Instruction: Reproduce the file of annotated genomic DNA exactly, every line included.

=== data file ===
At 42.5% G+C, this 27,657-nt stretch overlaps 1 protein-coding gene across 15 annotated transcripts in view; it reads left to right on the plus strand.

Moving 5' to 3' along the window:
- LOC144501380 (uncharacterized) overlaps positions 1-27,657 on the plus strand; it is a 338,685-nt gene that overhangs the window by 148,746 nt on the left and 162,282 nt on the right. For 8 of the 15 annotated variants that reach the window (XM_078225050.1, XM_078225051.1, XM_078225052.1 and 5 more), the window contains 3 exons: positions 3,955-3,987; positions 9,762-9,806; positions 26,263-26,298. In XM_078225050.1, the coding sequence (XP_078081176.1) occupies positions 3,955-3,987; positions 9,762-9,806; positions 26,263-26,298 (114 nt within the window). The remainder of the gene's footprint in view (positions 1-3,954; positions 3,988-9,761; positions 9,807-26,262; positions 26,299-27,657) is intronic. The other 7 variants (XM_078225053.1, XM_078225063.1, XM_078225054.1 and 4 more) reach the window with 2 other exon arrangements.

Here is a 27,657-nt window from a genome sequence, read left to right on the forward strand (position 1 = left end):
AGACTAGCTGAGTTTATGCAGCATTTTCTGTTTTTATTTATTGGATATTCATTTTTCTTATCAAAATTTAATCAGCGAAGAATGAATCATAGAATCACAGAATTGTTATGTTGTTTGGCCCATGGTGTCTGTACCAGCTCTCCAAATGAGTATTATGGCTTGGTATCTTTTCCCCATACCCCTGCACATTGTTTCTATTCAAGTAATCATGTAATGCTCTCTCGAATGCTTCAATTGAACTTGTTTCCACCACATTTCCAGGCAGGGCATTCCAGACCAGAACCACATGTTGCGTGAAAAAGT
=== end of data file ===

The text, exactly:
At 42.5% G+C, this 27,657-nt stretch overlaps 1 protein-coding gene across 15 annotated transcripts in view; it reads left to right on the plus strand.

Moving 5' to 3' along the window:
- LOC144501380 (uncharacterized) overlaps positions 1-27,657 on the plus strand; it is a 338,685-nt gene that overhangs the window by 148,746 nt on the left and 162,282 nt on the right. For 8 of the 15 annotated variants that reach the window (XM_078225050.1, XM_078225051.1, XM_078225052.1 and 5 more), the window contains 3 exons: positions 3,955-3,987; positions 9,762-9,806; positions 26,263-26,298. In XM_078225050.1, the coding sequence (XP_078081176.1) occupies positions 3,955-3,987; positions 9,762-9,806; positions 26,263-26,298 (114 nt within the window). The remainder of the gene's footprint in view (positions 1-3,954; positions 3,988-9,761; positions 9,807-26,262; positions 26,299-27,657) is intronic. The other 7 variants (XM_078225053.1, XM_078225063.1, XM_078225054.1 and 4 more) reach the window with 2 other exon arrangements.

Here is a 27,657-nt window from a genome sequence, read left to right on the forward strand (position 1 = left end):
AGACTAGCTGAGTTTATGCAGCATTTTCTGTTTTTATTTATTGGATATTCATTTTTCTTATCAAAATTTAATCAGCGAAGAATGAATCATAGAATCACAGAATTGTTATGTTGTTTGGCCCATGGTGTCTGTACCAGCTCTCCAAATGAGTATTATGGCTTGGTATCTTTTCCCCATACCCCTGCACATTGTTTCTATTCAAGTAATCATGTAATGCTCTCTCGAATGCTTCAATTGAACTTGTTTCCACCACATTTCCAGGCAGGGCATTCCAGACCAGAACCACATGTTGCGTGAAAAAGT